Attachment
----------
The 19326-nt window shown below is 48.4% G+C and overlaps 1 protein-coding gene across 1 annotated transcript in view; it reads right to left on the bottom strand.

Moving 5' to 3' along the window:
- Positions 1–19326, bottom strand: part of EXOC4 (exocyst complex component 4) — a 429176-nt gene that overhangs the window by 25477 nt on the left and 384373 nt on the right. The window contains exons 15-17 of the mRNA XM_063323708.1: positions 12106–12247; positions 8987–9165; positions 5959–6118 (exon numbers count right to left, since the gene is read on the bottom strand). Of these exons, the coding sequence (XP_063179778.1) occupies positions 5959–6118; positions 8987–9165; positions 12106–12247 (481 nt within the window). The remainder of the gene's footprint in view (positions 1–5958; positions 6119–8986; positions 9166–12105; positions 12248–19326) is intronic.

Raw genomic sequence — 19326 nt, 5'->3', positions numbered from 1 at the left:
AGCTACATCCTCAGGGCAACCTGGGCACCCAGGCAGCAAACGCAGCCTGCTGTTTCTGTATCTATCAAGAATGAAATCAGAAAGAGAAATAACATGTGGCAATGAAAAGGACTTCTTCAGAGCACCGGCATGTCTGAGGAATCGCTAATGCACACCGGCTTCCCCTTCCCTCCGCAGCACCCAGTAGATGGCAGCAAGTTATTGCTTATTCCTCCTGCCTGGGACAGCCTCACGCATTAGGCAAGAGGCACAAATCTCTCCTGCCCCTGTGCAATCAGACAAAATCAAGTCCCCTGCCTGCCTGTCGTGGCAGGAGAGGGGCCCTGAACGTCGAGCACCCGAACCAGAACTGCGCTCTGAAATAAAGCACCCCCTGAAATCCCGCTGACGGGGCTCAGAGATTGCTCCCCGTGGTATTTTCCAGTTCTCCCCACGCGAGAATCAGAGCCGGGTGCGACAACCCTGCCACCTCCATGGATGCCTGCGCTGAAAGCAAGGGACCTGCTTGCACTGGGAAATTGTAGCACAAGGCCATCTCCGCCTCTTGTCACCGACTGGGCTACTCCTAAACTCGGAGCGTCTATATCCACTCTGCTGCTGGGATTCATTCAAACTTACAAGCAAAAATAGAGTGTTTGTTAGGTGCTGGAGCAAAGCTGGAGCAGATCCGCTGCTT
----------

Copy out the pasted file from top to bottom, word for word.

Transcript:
The 19326-nt window shown below is 48.4% G+C and overlaps 1 protein-coding gene across 1 annotated transcript in view; it reads right to left on the bottom strand.

Moving 5' to 3' along the window:
- Positions 1–19326, bottom strand: part of EXOC4 (exocyst complex component 4) — a 429176-nt gene that overhangs the window by 25477 nt on the left and 384373 nt on the right. The window contains exons 15-17 of the mRNA XM_063323708.1: positions 12106–12247; positions 8987–9165; positions 5959–6118 (exon numbers count right to left, since the gene is read on the bottom strand). Of these exons, the coding sequence (XP_063179778.1) occupies positions 5959–6118; positions 8987–9165; positions 12106–12247 (481 nt within the window). The remainder of the gene's footprint in view (positions 1–5958; positions 6119–8986; positions 9166–12105; positions 12248–19326) is intronic.

Raw genomic sequence — 19326 nt, 5'->3', positions numbered from 1 at the left:
AGCTACATCCTCAGGGCAACCTGGGCACCCAGGCAGCAAACGCAGCCTGCTGTTTCTGTATCTATCAAGAATGAAATCAGAAAGAGAAATAACATGTGGCAATGAAAAGGACTTCTTCAGAGCACCGGCATGTCTGAGGAATCGCTAATGCACACCGGCTTCCCCTTCCCTCCGCAGCACCCAGTAGATGGCAGCAAGTTATTGCTTATTCCTCCTGCCTGGGACAGCCTCACGCATTAGGCAAGAGGCACAAATCTCTCCTGCCCCTGTGCAATCAGACAAAATCAAGTCCCCTGCCTGCCTGTCGTGGCAGGAGAGGGGCCCTGAACGTCGAGCACCCGAACCAGAACTGCGCTCTGAAATAAAGCACCCCCTGAAATCCCGCTGACGGGGCTCAGAGATTGCTCCCCGTGGTATTTTCCAGTTCTCCCCACGCGAGAATCAGAGCCGGGTGCGACAACCCTGCCACCTCCATGGATGCCTGCGCTGAAAGCAAGGGACCTGCTTGCACTGGGAAATTGTAGCACAAGGCCATCTCCGCCTCTTGTCACCGACTGGGCTACTCCTAAACTCGGAGCGTCTATATCCACTCTGCTGCTGGGATTCATTCAAACTTACAAGCAAAAATAGAGTGTTTGTTAGGTGCTGGAGCAAAGCTGGAGCAGATCCGCTGCTT